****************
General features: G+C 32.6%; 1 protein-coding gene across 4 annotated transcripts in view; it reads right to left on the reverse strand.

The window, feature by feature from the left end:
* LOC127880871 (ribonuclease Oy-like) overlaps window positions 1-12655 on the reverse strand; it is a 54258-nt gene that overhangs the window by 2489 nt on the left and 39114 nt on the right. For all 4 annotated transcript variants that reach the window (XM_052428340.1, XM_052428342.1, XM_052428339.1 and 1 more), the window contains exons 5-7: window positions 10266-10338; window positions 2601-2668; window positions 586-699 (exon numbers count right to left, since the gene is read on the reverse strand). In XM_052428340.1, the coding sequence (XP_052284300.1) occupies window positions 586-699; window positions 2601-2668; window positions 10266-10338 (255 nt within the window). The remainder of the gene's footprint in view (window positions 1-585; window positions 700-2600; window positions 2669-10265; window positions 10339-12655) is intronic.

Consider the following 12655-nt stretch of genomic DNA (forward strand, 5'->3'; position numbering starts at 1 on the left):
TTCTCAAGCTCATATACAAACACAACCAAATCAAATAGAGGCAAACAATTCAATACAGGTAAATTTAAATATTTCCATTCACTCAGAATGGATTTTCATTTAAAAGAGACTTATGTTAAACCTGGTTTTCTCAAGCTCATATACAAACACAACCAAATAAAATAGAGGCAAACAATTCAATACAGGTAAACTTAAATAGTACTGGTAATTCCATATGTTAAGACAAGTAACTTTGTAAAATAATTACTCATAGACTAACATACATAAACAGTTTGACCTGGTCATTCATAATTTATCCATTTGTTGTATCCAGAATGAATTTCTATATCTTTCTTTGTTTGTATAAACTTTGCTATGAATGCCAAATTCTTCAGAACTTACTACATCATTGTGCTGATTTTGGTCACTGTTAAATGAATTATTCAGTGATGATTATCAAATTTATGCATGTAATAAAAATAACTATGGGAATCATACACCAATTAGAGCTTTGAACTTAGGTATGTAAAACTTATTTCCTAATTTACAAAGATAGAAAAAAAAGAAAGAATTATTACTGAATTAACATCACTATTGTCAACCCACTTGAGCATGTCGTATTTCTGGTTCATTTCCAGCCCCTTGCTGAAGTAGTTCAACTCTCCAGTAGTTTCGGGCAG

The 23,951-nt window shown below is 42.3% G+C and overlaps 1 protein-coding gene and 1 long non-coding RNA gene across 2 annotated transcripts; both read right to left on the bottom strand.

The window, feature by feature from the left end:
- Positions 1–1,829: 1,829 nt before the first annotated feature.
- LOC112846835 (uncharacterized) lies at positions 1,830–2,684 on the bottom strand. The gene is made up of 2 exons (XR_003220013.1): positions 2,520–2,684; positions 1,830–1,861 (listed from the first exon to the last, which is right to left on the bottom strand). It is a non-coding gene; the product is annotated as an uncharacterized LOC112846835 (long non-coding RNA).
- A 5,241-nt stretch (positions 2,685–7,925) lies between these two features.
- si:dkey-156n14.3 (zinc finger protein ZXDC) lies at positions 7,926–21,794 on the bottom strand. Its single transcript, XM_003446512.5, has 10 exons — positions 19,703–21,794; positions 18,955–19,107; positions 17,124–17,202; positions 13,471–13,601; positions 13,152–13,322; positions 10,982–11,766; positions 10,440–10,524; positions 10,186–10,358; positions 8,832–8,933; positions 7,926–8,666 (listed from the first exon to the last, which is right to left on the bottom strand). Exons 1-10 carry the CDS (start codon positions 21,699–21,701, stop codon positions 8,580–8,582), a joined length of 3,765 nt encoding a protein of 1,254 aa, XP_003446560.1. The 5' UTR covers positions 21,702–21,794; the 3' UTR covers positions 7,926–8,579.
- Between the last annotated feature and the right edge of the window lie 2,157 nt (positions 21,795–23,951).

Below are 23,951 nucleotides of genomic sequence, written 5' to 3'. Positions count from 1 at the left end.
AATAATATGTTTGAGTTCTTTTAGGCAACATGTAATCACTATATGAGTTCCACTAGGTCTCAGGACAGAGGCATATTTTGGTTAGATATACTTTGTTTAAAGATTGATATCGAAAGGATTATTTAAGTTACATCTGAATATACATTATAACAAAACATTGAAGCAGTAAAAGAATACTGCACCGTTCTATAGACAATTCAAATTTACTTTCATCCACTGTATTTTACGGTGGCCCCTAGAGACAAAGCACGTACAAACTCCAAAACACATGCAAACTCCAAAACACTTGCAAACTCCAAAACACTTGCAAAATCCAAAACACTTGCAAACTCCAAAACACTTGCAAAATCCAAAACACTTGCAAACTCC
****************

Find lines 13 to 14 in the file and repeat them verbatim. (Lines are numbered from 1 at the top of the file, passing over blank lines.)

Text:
Below are 23,951 nucleotides of genomic sequence, written 5' to 3'. Positions count from 1 at the left end.
AATAATATGTTTGAGTTCTTTTAGGCAACATGTAATCACTATATGAGTTCCACTAGGTCTCAGGACAGAGGCATATTTTGGTTAGATATACTTTGTTTAAAGATTGATATCGAAAGGATTATTTAAGTTACATCTGAATATACATTATAACAAAACATTGAAGCAGTAAAAGAATACTGCACCGTTCTATAGACAATTCAAATTTACTTTCATCCACTGTATTTTACGGTGGCCCCTAGAGACAAAGCACGTACAAACTCCAAAACACATGCAAACTCCAAAACACTTGCAAACTCCAAAACACTTGCAAAATCCAAAACACTTGCAAACTCCAAAACACTTGCAAAATCCAAAACACTTGCAAACTCC